On September 12, 2018, I presented my thoughts on tariffs and trade to the Golden K Kiwanis Club of Appleton. The following link provides the slides for my presentation: Tariffs and Trade
On June 3, 2018, the Appleton Post-Crescent published the below guest column. The hard-copy edition does not contain either the graphics or hyperlinks provided here. President Trump views trade deficits in goods (imports greater than exports) as bad for the US and claims policy should be directed at reducing the total of $811 billion excess … More Trade Deficits: A Poor Focus for Public Policy
In this blog posting, I make the argument that using tariffs to reduce trade deficits and increase domestic economic well-being will be counterproductive. Furthermore, the claims made by the President (and his Commerce Secretary) to support tariffs related to steel and aluminum imports are based on false premises. In a previous posting, I defined mercantilism … More Make America Mercantilist Again: 6 False Premises That Underpin New US Tariff Policy
Currency exchanges rates between any two countries are determined by a variety of factors including their balance of trade and payments, capital flows (both restricted and unrestricted), and monetary policies. In a recent posting on Conversable Economics, Timothy Taylor argued that “all exchange rates are bad” (meaning that they generate some negative consequences.) Although this … More Are U.S. Exchange Rates Too High, Too Low, or Just Right?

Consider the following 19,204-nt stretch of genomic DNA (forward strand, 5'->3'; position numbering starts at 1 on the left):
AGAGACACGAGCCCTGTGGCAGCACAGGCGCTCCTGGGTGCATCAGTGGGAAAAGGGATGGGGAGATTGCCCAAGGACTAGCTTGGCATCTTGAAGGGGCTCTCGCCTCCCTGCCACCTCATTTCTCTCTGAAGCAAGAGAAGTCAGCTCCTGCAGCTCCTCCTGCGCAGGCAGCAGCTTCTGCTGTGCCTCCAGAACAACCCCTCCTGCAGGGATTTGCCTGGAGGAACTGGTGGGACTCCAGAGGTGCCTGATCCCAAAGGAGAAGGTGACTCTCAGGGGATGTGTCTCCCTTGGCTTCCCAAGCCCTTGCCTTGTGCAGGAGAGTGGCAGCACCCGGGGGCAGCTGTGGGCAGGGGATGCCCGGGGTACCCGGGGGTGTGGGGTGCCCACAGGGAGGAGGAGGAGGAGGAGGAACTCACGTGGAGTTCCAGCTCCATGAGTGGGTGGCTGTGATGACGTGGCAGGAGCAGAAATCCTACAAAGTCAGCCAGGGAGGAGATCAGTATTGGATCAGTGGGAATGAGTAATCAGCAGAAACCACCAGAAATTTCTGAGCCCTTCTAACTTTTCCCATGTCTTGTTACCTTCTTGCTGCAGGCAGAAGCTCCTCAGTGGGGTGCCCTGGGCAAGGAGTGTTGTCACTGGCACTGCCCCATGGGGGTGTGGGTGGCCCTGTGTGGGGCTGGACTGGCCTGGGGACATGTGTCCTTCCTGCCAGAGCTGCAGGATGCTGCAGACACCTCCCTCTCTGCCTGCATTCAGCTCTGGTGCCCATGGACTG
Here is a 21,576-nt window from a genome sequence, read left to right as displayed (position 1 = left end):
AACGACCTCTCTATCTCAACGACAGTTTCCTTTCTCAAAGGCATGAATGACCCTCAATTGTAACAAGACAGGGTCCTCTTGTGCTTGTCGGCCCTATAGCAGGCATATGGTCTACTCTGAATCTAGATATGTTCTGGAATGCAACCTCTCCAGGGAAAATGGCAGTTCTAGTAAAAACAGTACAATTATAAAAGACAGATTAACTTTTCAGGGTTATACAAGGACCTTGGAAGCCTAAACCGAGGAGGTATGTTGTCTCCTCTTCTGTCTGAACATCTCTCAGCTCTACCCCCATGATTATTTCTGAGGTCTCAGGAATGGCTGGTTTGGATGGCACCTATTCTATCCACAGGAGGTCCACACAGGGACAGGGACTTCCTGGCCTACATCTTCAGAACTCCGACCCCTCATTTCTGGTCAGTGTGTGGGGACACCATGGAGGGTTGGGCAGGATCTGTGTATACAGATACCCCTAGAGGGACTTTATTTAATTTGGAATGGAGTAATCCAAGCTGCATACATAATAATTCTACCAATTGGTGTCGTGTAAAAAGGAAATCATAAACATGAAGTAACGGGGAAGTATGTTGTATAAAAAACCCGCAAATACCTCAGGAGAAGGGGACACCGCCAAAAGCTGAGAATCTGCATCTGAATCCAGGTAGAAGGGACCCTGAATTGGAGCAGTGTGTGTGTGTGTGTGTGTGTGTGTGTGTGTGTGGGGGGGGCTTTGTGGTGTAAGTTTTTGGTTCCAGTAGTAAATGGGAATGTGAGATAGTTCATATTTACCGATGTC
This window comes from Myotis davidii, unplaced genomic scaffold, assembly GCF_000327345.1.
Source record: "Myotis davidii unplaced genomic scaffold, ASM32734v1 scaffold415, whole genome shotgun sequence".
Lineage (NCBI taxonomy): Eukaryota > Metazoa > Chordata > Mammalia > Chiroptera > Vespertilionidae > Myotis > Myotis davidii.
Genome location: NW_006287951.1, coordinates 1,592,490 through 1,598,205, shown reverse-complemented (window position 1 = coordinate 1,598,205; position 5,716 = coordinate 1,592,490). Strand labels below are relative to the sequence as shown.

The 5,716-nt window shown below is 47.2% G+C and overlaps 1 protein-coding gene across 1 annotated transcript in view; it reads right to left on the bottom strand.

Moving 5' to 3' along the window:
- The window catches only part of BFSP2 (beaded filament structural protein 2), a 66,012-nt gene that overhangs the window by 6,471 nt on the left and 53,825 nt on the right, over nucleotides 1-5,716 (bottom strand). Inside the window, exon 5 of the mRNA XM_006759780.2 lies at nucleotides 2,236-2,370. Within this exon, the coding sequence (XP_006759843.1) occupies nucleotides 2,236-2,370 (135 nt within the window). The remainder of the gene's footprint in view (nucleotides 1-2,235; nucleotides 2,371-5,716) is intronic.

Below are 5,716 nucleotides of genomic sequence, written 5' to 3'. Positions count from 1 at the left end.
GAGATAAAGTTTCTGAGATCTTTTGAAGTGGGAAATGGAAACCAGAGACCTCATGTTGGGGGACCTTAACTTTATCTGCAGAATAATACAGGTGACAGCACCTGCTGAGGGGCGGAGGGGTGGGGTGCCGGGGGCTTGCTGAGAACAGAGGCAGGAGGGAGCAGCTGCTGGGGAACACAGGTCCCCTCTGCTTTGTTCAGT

This blog posting seeks to provide some starting points for discussion about the benefits and costs of international trade. In this particular posting, I address aggregate national considerations and do not address either exchange rate effects or distributional effects within the U.S. or any other country. Those will be topics for future postings. In order to make … More Myths About International Trade